Outstanding Games ensures soccer success
FIFA and the IOC may discuss the finer points of Olympic soccer but there is no debate about its future in the Games after a superb competition on and off the pitch.
Saturday's final in which Cameroon beat Spain 5-3 on penalties after a 2-2 draw, was full of wonderful soccer played mostly in a great spirit of sportsmanship.
Off the pitch more than one million fans poured through the turnstiles in Sydney, Melbourne, Adelaide, Brisbane and Canberra -- and saw first-hand some of the stars of the not-too-distant future.
As the only sport staged outside Sydney, soccer brought the Olympic experience to tens of thousands who otherwise would not have seen any action.
Not even the disappointing first round exit of Australia dampened the enthusiasm of the home crowds. More than 98,000 people watched the final at Stadium Australia.
The women's competition gained some new admirers and also culminated in an excellent final in which Norway, the bronze medallists four years ago, stunned reigning Olympic and World champions United States 3-2 with a golden goal victory.
Senior FIFA officials, upset by the way Atlanta organisers banished soccer to the outer reaches of Georgia four years ago, could not praise the local organisers enough. FIFA president Sepp Blatter was so impressed with the facilities he said Australia were possible candidates for a future World Cup.
Despite the successes, there are still issues to be resolved.
The Olympics is not soccer's world championship.
It is essentially an Under-23 competition with a maximum of three over-age players allowed per squad.
IOC president Juan Antonio Samaranch would like the age restrictions lifted and for the competition to go open but FIFA are unlikely to agree to that, although there have been hints they might consider five over-age players per squad.
FIFA's Communications Director Keith Cooper explains the problem.
"The Olympic tournament fits perfectly in the pyramid that reaches all the way up from the Under-17 World Cup, through the Under-20s and to the World Cup itself.
"It simply is not possible to throw the competition open to every player because then you would effectively have a 16-team World Cup in between the 32-team World Cup.
"With the universal appeal soccer has, how could such an event be televised live around the world as part of a 28-sport Olympic Games -- it simply could not be done.
"FIFA believes the competition is a fantastic showcase for younger players. It also plays a major part in the Olympics without dominating it and FIFA feels the balance is just right.
"The one detail that needs clarifying is the over-age player rule and FIFA and the IOC will take a closer look at that in due course. But overall (the Sydney Games) have excelled. The competition has been a resounding success."
No team were more successful than Cameroon who emulated Nigeria's gold medal of four years ago when they became the first African nation to win a global soccer competition.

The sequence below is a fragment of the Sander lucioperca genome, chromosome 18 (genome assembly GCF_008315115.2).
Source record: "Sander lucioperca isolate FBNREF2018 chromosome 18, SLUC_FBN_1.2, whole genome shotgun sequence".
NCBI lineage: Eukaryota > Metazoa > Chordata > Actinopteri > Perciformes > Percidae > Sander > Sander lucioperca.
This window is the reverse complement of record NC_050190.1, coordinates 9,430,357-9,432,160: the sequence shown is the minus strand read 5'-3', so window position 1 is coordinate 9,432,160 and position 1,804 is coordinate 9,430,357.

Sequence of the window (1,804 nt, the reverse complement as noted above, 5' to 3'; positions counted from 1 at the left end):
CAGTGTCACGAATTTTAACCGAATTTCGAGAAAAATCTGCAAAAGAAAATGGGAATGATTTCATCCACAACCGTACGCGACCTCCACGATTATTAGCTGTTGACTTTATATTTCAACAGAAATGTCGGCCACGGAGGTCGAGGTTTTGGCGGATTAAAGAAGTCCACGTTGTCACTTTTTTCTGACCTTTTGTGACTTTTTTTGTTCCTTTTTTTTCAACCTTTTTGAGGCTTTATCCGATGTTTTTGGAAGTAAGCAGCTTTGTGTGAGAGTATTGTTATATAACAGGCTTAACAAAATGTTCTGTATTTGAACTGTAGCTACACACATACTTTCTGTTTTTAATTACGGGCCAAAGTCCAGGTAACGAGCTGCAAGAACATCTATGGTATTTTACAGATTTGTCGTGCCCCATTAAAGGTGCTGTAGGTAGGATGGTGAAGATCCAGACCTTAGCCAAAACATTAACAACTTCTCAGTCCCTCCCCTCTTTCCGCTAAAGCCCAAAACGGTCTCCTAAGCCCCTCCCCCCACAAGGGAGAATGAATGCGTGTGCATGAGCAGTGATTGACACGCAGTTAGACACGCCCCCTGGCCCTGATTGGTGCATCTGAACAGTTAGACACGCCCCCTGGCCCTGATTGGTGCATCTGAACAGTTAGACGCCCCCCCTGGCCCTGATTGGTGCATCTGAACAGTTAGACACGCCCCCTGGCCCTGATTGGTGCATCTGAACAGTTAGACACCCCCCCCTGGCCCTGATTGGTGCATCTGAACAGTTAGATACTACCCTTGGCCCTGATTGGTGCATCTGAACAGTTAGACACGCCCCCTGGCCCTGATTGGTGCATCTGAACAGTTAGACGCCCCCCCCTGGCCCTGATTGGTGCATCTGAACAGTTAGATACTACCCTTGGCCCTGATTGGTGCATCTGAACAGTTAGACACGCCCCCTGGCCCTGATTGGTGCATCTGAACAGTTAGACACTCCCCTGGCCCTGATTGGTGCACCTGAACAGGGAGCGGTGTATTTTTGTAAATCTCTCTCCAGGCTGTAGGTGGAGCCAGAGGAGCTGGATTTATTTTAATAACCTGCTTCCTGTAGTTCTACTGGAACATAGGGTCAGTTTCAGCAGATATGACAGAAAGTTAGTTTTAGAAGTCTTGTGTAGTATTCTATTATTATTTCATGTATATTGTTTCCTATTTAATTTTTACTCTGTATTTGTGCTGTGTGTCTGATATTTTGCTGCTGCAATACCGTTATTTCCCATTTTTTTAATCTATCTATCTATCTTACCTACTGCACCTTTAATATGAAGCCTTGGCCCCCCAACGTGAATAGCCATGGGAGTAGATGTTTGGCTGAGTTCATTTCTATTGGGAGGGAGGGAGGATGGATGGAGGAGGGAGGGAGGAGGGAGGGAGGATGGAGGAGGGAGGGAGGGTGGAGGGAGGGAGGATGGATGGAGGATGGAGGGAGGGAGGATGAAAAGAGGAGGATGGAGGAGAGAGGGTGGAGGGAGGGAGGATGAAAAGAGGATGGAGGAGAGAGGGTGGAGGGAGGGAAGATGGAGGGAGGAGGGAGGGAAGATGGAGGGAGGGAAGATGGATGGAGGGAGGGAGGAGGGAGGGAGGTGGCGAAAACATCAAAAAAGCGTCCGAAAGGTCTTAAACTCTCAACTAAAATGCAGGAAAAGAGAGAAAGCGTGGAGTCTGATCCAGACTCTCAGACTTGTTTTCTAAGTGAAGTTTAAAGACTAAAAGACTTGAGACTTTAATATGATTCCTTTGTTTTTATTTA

The Olympics began inauspiciously for Cameroon who turned up for their first training session and realised they had forgotten their practice balls.
But they grew in confidence and stature through the competition, qualifying in second place behind the United States from their group before overcoming Brazil 2-1 in the quarterfinals with a golden goal winner despite having had two men sent off.
They then stunned Chile 2-1 in the semifinals with two goals in the last six minutes -- and surpassed that fightback in the final when they overturned a 0-2 halftime deficit to finish the match all-square before winning 5-3 on penalties and securing Cameroon's first ever Olympic gold medal.
Brazil started as favourites, but always seemed to be playing at half-pace and after being beaten 3-1 by South Africa in the opening phase, were knocked out by Cameroon.
Their failure to win their first-ever Olympic soccer gold is considered a major disaster and is likely to cost coach Wanderley Luxemburgo his job.
Chile surpassed Brazil's achievements and although they failed to win their first ever-Olympic gold medal they had the consolation of the bronze with Ivan Zamorano finishing top scorer with six goals.
The United States also went home buoyed by their best ever Olympic finish of fourth -- even if they did only manage one win in the competition, a 3-1 victory over the amateurs of Kuwait.
Nigeria's title defence ended when they were crushed 4-1 by Chile in the quarterfinals, the legacy of too many of their top players being absent.
Among the stars of the competition were Cameroon's goalkeeper Carlos Idriss Kameni, a 16-year-old trainee with Le Havre of the French second division; Honduran David Suazo of Serie B side Cagliari who scored four goals and 18-year-old American Landon Donovan who always galvanised his team when called on as a substitute.
Their future look assured, as does that of Olympic soccer itself.
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